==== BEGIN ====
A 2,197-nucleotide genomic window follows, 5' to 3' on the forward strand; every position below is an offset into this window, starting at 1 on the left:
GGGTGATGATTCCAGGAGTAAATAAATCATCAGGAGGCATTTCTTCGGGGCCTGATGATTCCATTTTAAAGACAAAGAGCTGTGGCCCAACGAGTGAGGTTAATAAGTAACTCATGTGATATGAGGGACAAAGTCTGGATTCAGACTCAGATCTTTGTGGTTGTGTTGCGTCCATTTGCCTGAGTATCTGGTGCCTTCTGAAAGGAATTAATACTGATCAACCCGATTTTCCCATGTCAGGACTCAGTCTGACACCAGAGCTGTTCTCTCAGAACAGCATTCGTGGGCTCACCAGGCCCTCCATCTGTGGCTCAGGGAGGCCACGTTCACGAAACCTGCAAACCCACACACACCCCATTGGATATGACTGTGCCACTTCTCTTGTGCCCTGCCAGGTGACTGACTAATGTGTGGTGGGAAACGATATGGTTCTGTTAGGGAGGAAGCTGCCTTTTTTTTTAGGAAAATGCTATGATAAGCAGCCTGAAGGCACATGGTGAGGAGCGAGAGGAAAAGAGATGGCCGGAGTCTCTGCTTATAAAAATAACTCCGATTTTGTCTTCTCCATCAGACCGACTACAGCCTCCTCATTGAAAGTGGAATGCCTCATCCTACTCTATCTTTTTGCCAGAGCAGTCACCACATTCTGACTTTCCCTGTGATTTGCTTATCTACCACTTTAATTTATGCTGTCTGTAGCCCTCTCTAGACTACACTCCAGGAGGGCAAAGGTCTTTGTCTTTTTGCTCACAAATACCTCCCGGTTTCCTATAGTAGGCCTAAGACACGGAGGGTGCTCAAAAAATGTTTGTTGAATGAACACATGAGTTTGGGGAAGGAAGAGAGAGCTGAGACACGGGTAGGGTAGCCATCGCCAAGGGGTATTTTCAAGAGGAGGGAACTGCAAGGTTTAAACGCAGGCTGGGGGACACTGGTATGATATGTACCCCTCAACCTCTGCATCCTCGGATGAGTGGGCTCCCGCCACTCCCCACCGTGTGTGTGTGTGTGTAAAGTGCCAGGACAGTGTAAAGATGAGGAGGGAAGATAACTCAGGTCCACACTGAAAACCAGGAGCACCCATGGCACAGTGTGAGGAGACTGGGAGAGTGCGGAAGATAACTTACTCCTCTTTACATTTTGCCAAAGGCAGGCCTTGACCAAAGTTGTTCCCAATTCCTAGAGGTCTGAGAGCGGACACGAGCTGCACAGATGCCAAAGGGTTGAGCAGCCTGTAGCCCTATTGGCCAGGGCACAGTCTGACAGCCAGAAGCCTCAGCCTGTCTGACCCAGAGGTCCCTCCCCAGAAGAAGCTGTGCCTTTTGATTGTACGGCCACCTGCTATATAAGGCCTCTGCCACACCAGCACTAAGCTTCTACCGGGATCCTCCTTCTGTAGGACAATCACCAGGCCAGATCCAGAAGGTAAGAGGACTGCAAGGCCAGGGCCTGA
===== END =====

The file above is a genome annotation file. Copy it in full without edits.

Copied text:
A 2,197-nucleotide genomic window follows, 5' to 3' on the forward strand; every position below is an offset into this window, starting at 1 on the left:
GGGTGATGATTCCAGGAGTAAATAAATCATCAGGAGGCATTTCTTCGGGGCCTGATGATTCCATTTTAAAGACAAAGAGCTGTGGCCCAACGAGTGAGGTTAATAAGTAACTCATGTGATATGAGGGACAAAGTCTGGATTCAGACTCAGATCTTTGTGGTTGTGTTGCGTCCATTTGCCTGAGTATCTGGTGCCTTCTGAAAGGAATTAATACTGATCAACCCGATTTTCCCATGTCAGGACTCAGTCTGACACCAGAGCTGTTCTCTCAGAACAGCATTCGTGGGCTCACCAGGCCCTCCATCTGTGGCTCAGGGAGGCCACGTTCACGAAACCTGCAAACCCACACACACCCCATTGGATATGACTGTGCCACTTCTCTTGTGCCCTGCCAGGTGACTGACTAATGTGTGGTGGGAAACGATATGGTTCTGTTAGGGAGGAAGCTGCCTTTTTTTTTAGGAAAATGCTATGATAAGCAGCCTGAAGGCACATGGTGAGGAGCGAGAGGAAAAGAGATGGCCGGAGTCTCTGCTTATAAAAATAACTCCGATTTTGTCTTCTCCATCAGACCGACTACAGCCTCCTCATTGAAAGTGGAATGCCTCATCCTACTCTATCTTTTTGCCAGAGCAGTCACCACATTCTGACTTTCCCTGTGATTTGCTTATCTACCACTTTAATTTATGCTGTCTGTAGCCCTCTCTAGACTACACTCCAGGAGGGCAAAGGTCTTTGTCTTTTTGCTCACAAATACCTCCCGGTTTCCTATAGTAGGCCTAAGACACGGAGGGTGCTCAAAAAATGTTTGTTGAATGAACACATGAGTTTGGGGAAGGAAGAGAGAGCTGAGACACGGGTAGGGTAGCCATCGCCAAGGGGTATTTTCAAGAGGAGGGAACTGCAAGGTTTAAACGCAGGCTGGGGGACACTGGTATGATATGTACCCCTCAACCTCTGCATCCTCGGATGAGTGGGCTCCCGCCACTCCCCACCGTGTGTGTGTGTGTGTAAAGTGCCAGGACAGTGTAAAGATGAGGAGGGAAGATAACTCAGGTCCACACTGAAAACCAGGAGCACCCATGGCACAGTGTGAGGAGACTGGGAGAGTGCGGAAGATAACTTACTCCTCTTTACATTTTGCCAAAGGCAGGCCTTGACCAAAGTTGTTCCCAATTCCTAGAGGTCTGAGAGCGGACACGAGCTGCACAGATGCCAAAGGGTTGAGCAGCCTGTAGCCCTATTGGCCAGGGCACAGTCTGACAGCCAGAAGCCTCAGCCTGTCTGACCCAGAGGTCCCTCCCCAGAAGAAGCTGTGCCTTTTGATTGTACGGCCACCTGCTATATAAGGCCTCTGCCACACCAGCACTAAGCTTCTACCGGGATCCTCCTTCTGTAGGACAATCACCAGGCCAGATCCAGAAGGTAAGAGGACTGCAAGGCCAGGGCCTGA